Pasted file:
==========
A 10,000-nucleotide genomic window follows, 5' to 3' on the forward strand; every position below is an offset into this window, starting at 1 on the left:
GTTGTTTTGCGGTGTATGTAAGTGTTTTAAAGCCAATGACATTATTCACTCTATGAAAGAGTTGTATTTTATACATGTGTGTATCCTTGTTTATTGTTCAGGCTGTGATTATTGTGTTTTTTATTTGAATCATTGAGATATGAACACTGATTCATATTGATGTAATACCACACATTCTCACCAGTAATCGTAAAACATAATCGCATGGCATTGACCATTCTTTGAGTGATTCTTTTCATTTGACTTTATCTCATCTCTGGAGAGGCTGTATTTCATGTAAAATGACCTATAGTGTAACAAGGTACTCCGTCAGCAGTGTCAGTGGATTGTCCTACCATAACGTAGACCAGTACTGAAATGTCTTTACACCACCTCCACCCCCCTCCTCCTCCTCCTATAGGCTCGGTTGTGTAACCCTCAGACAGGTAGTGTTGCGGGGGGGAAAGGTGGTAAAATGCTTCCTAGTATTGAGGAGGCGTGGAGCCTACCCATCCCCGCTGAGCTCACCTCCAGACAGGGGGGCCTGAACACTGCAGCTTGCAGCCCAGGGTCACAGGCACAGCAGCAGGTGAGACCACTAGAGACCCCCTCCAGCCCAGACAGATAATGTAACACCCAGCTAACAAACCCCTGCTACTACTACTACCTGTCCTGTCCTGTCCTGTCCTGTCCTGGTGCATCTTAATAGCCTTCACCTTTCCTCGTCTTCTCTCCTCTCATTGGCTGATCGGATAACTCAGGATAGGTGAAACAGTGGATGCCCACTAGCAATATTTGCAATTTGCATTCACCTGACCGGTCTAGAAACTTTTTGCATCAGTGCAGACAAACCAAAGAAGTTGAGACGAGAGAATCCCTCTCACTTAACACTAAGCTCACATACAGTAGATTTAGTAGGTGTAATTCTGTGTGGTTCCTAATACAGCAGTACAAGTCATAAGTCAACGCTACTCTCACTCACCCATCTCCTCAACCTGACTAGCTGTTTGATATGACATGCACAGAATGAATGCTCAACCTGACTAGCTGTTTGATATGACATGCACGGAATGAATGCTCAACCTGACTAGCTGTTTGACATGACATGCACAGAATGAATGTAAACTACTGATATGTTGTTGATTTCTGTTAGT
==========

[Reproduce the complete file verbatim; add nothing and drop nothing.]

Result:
A 10,000-nucleotide genomic window follows, 5' to 3' on the forward strand; every position below is an offset into this window, starting at 1 on the left:
GTTGTTTTGCGGTGTATGTAAGTGTTTTAAAGCCAATGACATTATTCACTCTATGAAAGAGTTGTATTTTATACATGTGTGTATCCTTGTTTATTGTTCAGGCTGTGATTATTGTGTTTTTTATTTGAATCATTGAGATATGAACACTGATTCATATTGATGTAATACCACACATTCTCACCAGTAATCGTAAAACATAATCGCATGGCATTGACCATTCTTTGAGTGATTCTTTTCATTTGACTTTATCTCATCTCTGGAGAGGCTGTATTTCATGTAAAATGACCTATAGTGTAACAAGGTACTCCGTCAGCAGTGTCAGTGGATTGTCCTACCATAACGTAGACCAGTACTGAAATGTCTTTACACCACCTCCACCCCCCTCCTCCTCCTCCTATAGGCTCGGTTGTGTAACCCTCAGACAGGTAGTGTTGCGGGGGGGAAAGGTGGTAAAATGCTTCCTAGTATTGAGGAGGCGTGGAGCCTACCCATCCCCGCTGAGCTCACCTCCAGACAGGGGGGCCTGAACACTGCAGCTTGCAGCCCAGGGTCACAGGCACAGCAGCAGGTGAGACCACTAGAGACCCCCTCCAGCCCAGACAGATAATGTAACACCCAGCTAACAAACCCCTGCTACTACTACTACCTGTCCTGTCCTGTCCTGTCCTGTCCTGGTGCATCTTAATAGCCTTCACCTTTCCTCGTCTTCTCTCCTCTCATTGGCTGATCGGATAACTCAGGATAGGTGAAACAGTGGATGCCCACTAGCAATATTTGCAATTTGCATTCACCTGACCGGTCTAGAAACTTTTTGCATCAGTGCAGACAAACCAAAGAAGTTGAGACGAGAGAATCCCTCTCACTTAACACTAAGCTCACATACAGTAGATTTAGTAGGTGTAATTCTGTGTGGTTCCTAATACAGCAGTACAAGTCATAAGTCAACGCTACTCTCACTCACCCATCTCCTCAACCTGACTAGCTGTTTGATATGACATGCACAGAATGAATGCTCAACCTGACTAGCTGTTTGATATGACATGCACGGAATGAATGCTCAACCTGACTAGCTGTTTGACATGACATGCACAGAATGAATGTAAACTACTGATATGTTGTTGATTTCTGTTAGT